Friday, May 9, 2014

How writers contend with blogging.

Blogging instructs…teaching the way of words. It acts like an engine moving the search for new subjects about which to write. It adds to knowledge and understanding of the world.  It harnesses energy to create unique posts.


Every post challenges the blogger to improve. Each post complains about the scratchy barnacles that slow the boat ride of reading. An ornery writer scrapes them off the hull of the content. The precise word to allocate definite meaning often hides in subterranean shadow. Does the writer compromise with the substitute word that’s merely good enough? Sometimes yes and sometimes no, but more and more I intuit the surest motivation to blog breathes in finding the elusive word that perfectly fits.

A writer wrestles with passion to create posts that reflect honesty and interest the reader. He shapes and molds sentences. She integrates a concept into the general architecture of meaning. Bloggers experiment if the generosity of abundant time allows. Is that word too worn from repeated use? Is that paragraph better suited elsewhere? The work of blogging mandates discipline. It practices the skill of writing with every post.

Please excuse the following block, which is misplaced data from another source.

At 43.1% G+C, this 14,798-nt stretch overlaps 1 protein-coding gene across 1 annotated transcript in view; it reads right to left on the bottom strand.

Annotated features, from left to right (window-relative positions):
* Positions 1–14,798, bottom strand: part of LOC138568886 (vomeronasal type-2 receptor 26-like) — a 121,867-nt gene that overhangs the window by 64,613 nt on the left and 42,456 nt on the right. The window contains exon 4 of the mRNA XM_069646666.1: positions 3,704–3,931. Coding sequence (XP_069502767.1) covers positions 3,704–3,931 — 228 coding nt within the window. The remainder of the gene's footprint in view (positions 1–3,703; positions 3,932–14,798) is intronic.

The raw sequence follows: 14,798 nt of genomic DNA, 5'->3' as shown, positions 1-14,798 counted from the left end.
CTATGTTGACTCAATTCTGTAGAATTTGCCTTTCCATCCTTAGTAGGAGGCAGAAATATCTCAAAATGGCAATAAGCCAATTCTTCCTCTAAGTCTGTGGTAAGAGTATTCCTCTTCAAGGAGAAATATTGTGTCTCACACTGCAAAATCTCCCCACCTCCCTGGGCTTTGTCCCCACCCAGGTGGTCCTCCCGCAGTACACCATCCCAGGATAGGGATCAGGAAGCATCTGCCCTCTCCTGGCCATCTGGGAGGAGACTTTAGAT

I started my first blog three years ago, called it Ecuador Experiment, and published weekly posts until early last year. I wrote those posts with an ardor and gusto meant to entertain and inform people curious about moving to Ecuador---and living in the old colonial city of Cuenca, where I resided three months.  I wrote off topic posts for Ecuador Experiment--- but focused on delivering content mostly about Ecuador.

Me Speaking takes a different direction. I write on a variety of topics. No specific theme corrals these posts into a single category, and that’s because I value the freedom of uncertainty encapsulated in this approach to blogging. Wind blows where it will.  Ideas for a post sometimes spark to mind from uncharted regions. Other times they derive from long held interest in a historical subject or current international issue.

Although popular posts do boost the writer’s dopamines, they don’t necessarily reflect quality. Nor does an unpopular post necessarily reflect its quality.
Bloggers who base their motivation to write solely on page views will probably find the steam to continue eventually waning. If the work of writing itself engenders motivation, however, the blogger fuels the blog from the spirit of writing itself.

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